At the onset of 1969, the Nixon administration had yet to form a definitive plan to bring peace to Vietnam, largely as a result of the North Vietnamese’s continued intransigence and a time period occupied by necessary fact gathering and policy option studies. This period was quickly disrupted by developments in Vietnam. In a deliberate test of the new American administration, the North Vietnamese launched a countryside offensive of South Vietnam in February of 1969, a blatant violation of the bombing halt understanding achieved by President Lyndon Johnson 3 months prior. The smaller scale but equally savage offensive inflicted high casualties among American combat forces. President Nixon, unwilling to fall prey to North Vietnamese tactics of manipulation and opportunism, seized the initiative and ordered the covert bombing of Cambodian sanctuaries in March, signaling a shift in American policy to one that would bring them to the negotiating table at or above a position of equality.

For President Nixon, the time had come to initiate the architecture that would eventually bring an honorable end to the war.

A declassified memo dictated by General Creighton Abrams, commander of Military Assistance Command Vietnam, which was submitted to national security advisor Henry Kissinger on April 12 1969, elaborates on the country’s military and political situation. It also lends staunch support to President Nixon’s yet announced program of Vietnamization, whilst urging bold leadership amidst a prevalent threshold in Vietnamese policy. After weathering yet another North Vietnamese offensive, the time had come for the United States to accelerate the delicate process of peace negotiations. The memo outlines several factors that needed to be considered if a successful withdrawal from Vietnam and a settlement were to be achieved.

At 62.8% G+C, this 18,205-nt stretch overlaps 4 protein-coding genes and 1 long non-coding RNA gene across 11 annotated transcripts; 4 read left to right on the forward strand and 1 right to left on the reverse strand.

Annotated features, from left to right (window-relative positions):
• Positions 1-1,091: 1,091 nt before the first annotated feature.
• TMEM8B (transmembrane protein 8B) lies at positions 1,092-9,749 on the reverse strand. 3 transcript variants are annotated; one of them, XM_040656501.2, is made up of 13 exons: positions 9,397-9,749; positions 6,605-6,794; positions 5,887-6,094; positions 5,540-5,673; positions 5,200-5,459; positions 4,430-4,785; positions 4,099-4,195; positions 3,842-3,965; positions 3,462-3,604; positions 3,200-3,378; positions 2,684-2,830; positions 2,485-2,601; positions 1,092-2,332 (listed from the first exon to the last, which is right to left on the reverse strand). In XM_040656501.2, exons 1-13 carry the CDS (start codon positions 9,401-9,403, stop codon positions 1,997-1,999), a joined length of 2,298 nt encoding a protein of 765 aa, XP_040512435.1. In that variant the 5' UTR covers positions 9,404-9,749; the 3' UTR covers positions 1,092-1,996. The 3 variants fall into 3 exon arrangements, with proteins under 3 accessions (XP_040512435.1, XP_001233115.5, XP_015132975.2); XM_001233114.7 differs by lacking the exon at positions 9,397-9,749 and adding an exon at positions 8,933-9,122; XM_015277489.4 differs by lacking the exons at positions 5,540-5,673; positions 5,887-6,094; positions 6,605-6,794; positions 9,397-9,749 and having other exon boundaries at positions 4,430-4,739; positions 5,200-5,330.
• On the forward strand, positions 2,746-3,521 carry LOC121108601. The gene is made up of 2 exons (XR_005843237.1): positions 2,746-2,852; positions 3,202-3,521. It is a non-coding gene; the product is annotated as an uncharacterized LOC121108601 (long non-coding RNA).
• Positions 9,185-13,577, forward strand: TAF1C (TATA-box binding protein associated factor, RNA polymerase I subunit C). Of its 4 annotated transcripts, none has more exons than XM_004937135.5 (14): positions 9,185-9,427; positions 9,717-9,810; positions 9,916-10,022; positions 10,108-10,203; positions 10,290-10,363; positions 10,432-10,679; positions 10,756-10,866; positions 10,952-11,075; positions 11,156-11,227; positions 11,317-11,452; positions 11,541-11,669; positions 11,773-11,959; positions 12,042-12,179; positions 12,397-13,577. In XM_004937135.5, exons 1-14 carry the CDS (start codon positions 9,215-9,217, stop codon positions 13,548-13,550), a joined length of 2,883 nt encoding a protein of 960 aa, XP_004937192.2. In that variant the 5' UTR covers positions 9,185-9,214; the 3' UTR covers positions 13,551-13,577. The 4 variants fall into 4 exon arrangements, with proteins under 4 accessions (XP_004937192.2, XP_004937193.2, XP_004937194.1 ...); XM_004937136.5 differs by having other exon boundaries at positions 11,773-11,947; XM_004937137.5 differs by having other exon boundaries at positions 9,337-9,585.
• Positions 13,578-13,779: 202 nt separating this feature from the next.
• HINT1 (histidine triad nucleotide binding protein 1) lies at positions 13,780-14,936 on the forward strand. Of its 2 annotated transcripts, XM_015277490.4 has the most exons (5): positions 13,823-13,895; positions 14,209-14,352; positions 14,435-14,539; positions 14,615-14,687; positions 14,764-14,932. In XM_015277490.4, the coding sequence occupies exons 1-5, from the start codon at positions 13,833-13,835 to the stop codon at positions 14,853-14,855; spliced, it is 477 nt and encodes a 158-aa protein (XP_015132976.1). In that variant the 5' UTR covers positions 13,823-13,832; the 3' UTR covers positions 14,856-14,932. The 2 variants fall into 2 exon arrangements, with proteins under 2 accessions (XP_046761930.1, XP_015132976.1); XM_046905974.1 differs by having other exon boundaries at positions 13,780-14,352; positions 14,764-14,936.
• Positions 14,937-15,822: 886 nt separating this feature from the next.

In the memo, General Abrams states that a negotiated settlement, on the grounds that total withdrawal of U.S. or North Vietnamese forces occured, could only be made possible if a political settlement in the South were reached.

In the likely event that a settlement would not be agreed upon within the next few months, General Abrams judged that the U.S. should continue and decisively Vietnamize the war in a condensed period of time. However, General Abrams opined that modernizing and equipping the Army of the Republic of Vietnam (ARVN) should not be the primary concern as was highlighted in 1969 CIA “Situation in Vietnam” report (link), rather suggesting that building ARVN morale and cohesiveness be the foremost goal. The ARVN, General Abrams stated, was already more well equipped than their Viet Cong counterparts and “will develop the will to fight only when it is clear that the alternative is defeat and not U.S. military operations.”

General Abrams recommended that the U.S. proceed with private talks with the Democratic Republic of Vietnam (DRV) focused on mutual withdrawal, knowing well that Hanoi would reject the notion and only capitulate on the grounds of unconditional U.S. withdrawal. General Abrams suggested that while these talks coalesced, the U.S. should push the Saigon government in making a number of political accommodations to the South Vietnamese communist faction.

For matters to improve in Vietnam, Saigon would need to bring the National Liberation Front, the official party of the South Vietnamese communist apparatus, to the fore of governmental representation and elections–a sort of precondition to possible North Vietnamese cooperation. President of South Vietnam, Nguyen Van Thieu expressed that he was willing to recognize the NLF. All the while in Washington, General Abrams recommended that the Nixon administration prepare a detailed timetable for Vietnamizing the war including the initial withdrawal of U.S. forces.

In early June of 1969, after meeting with President Thieu on the historic island of Midway, President Nixon announced to the nation his intention to begin withdrawal of U.S. troops from Vietnam. With or without action from Hanoi, the United States and South Vietnam would take matters into their own hands.

We believe this is the time for them to act. We have acted and acted in good faith. And if they fail to act in one direction or the other, they must bear the responsibility for blocking the road to peace and not walking through that door which we have opened.
-President Nixon